However, my opinion is widening a bit. I used to think that one had to read within one's genre to really get the benefits of reading into their writing. And actually, I do still stand by this for the most part. But recently I've met two writers, Deb Caletti and Susan Juby, who read a lot, but very rarely in the genre they write in (YA). Their books are different than anything else out there, I think. Quirky and of their own style and voice. So there's something to be said for their approach too. I like YA. I like to read it and I like to write it, so while I've expanded what I read to include other genres, it's probably always going to be my primary reading material.

Kathryn Magendie said...

You know, I do believe to be a good writer, one must read; however, beyond that it's anybody's game, it's free for all, it's whatever, for the most part.

I read lots of trash in my 20s, then expanded to the Stephen Kings, Laurence Sanders et al, horrors/detective/thrillers in my 30's, and by time I reached my 40s and into my now 52ies, I was reading a lot of "general fiction" - things I like to write about: family, friendships, home, place, belonging but sometimes I still read the occassional "trash" (trash being in the eye of the beholding reader I suppose!)

I just think it's important to read what you enjoy, and every now and then branch out and try something new just to see what's out there, stretch out a bit.

I've been an voracious reader since I was a little bitty thing, but I didn't read VW until I was 51. Didn't read many of the "classics" until I was 50. And I can't rattle off the 'questions' to many literary 'answers' on jeapardy - but, I think I'm a pretty decent writer *smiling*

Cat said...

Well, I definitely think writers need to love reading. If you don't like books, why bother trying to write them? And those who love reading are usually some variation on well-read, which could mean a lot of things (widely read, voracious within a certain category, so on). I used to believe that when writing a a specific work-in-progress, one should avoid reading similar things; but now I'm sort of convinced of the opposite, that reading within one's genre while writing can lead to inspiration, not inadvertent plagiarism or voice-imitation. Read what you want to while writing, I say, and then when it comes time to submit, make sure you do your research on any similar works out there.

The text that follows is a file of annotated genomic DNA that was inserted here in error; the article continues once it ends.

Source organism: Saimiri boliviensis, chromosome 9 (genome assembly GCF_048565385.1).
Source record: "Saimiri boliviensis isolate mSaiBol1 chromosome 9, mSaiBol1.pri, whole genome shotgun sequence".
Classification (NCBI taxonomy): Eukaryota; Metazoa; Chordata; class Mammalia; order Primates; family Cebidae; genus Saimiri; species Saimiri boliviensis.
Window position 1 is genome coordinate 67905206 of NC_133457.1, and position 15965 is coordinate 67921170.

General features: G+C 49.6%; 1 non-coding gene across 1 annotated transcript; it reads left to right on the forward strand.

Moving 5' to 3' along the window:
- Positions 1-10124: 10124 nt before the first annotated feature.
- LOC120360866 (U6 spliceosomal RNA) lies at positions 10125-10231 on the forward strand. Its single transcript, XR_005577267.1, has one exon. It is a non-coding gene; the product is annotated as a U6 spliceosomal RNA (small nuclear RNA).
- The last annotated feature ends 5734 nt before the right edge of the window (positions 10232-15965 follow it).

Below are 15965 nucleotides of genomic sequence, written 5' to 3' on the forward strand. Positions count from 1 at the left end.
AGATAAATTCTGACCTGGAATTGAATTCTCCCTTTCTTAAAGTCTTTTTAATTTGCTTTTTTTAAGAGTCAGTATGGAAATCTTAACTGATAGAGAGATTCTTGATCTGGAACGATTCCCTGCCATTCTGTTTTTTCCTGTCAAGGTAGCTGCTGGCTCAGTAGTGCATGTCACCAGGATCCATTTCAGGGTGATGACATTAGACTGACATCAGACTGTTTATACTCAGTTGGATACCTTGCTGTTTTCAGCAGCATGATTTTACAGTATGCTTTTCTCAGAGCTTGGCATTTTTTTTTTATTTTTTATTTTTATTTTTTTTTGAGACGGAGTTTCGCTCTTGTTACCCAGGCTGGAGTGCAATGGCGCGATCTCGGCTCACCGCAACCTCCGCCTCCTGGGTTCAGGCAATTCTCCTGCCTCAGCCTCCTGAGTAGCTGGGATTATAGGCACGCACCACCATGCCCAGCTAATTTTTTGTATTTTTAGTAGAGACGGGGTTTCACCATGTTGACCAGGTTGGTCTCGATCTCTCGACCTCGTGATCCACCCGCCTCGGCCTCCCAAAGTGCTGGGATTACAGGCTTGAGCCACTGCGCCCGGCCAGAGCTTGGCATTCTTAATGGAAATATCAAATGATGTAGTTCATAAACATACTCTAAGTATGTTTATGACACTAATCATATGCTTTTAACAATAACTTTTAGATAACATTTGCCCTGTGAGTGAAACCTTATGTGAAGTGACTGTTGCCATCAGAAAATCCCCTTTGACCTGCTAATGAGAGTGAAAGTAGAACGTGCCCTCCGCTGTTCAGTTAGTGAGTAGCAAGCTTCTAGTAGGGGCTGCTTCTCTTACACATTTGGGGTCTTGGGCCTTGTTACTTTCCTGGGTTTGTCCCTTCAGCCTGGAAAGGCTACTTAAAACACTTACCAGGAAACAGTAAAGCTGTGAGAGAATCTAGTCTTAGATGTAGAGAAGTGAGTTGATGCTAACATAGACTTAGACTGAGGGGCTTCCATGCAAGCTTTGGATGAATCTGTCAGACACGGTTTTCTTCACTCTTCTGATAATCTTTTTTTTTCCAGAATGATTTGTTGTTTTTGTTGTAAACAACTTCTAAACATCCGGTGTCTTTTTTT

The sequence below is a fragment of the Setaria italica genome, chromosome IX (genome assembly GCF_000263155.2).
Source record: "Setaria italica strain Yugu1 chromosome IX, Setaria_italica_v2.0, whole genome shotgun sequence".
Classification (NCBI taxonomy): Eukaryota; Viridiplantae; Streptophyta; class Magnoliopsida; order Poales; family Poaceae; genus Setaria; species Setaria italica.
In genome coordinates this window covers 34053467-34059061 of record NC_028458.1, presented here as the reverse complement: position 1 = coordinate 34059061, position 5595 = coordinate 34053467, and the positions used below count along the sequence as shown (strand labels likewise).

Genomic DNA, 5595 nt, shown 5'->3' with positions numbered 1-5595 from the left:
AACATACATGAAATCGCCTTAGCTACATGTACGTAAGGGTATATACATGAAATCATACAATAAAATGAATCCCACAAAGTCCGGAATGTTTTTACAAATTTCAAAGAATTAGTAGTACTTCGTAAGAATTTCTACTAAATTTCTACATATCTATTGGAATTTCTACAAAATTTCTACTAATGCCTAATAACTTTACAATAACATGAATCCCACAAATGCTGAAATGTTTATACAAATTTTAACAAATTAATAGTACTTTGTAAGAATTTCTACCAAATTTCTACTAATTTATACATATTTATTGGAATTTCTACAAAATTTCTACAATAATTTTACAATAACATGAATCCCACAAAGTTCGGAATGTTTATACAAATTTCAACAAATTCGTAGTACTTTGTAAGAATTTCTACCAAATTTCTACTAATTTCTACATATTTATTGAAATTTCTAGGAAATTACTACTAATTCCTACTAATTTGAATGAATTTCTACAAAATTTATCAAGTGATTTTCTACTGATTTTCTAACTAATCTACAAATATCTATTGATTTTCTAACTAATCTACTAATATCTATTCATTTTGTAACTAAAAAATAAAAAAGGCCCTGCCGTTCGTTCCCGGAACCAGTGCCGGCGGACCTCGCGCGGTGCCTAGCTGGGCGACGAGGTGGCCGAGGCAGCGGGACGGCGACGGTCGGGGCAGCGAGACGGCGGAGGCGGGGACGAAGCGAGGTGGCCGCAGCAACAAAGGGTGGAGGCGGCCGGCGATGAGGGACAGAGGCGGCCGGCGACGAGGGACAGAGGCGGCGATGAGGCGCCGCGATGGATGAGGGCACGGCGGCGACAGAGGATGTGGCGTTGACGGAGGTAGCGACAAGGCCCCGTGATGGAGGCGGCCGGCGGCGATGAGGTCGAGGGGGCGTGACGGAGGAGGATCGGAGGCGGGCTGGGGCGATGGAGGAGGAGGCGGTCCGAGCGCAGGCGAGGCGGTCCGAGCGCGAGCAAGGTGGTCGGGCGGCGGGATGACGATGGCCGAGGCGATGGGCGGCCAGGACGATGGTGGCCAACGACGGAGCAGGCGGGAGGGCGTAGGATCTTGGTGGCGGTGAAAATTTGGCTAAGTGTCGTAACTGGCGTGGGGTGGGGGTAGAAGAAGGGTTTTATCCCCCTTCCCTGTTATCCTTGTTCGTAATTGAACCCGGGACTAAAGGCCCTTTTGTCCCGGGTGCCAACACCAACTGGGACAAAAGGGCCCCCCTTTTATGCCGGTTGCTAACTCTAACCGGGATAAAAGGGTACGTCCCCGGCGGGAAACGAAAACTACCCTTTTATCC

SB said...

I think it's important to enjoy reading to be a writer. So many people say, "I can write a novel -- it's not hard," but rarely does one write a good one if they don't also enjoy reading novels. Writing is hanging out with the characters your create, and reading is hanging out with someone else's characters. You need to understand that enjoyment to be a good writer.

I agree that you should read everything, but it's important to read some good stuff along with the bad. I sometimes go on reading benders and read a lot of fluffy novels at once. When I write during these phases, my writing gets a lot less complex than if I'm reading more literary works. My new rule is one serious novel to each fluffy novel, but sometimes it's hard to stick to... ;)

Scott said...

Yes. But as Richard more or less mentioned, you need to be able to discern what is good writing and what needs work. So not only should you read a lot, you should "study" writing, as well. Just like knowing the rules before breaking them, becoming familiar with accomplished prose will allow you to tweak it to what is interesting and entertaining for you.

As for personal genre, there's no way an aspiring author can read everything. But some exploration and experimentation may see you discover kindred spirits. They'll help guide you, as well as keep you on your toes in terms of what's been done before. Again, read the works, and read about them.

And since Dan Brown seems to work himself into every conversation about the publishing industry these days, did anyone else see this article on the Telegraph website that analyzes Dan Brown's 20 Worst Sentences?

Sure, it's played a bit for laughs, but if nothing else, it's a damn good short lesson.

Mariana said...

I'm all for read, read, read as much as you can, and then read more for inspiration.

In my view it's always better to read the good stuff and follow good examples. Poor writing only gets to my nerves (snort, how pretentious was that! lol).

Finally, I sympathize with you, Richard, that a person that goes only for the junk books won't be able to discern anything, but anyone who calls him/herself a writer should make her best efforts to learn the craft, i.e. by attending to courses/seminars where these distinctions would be taught.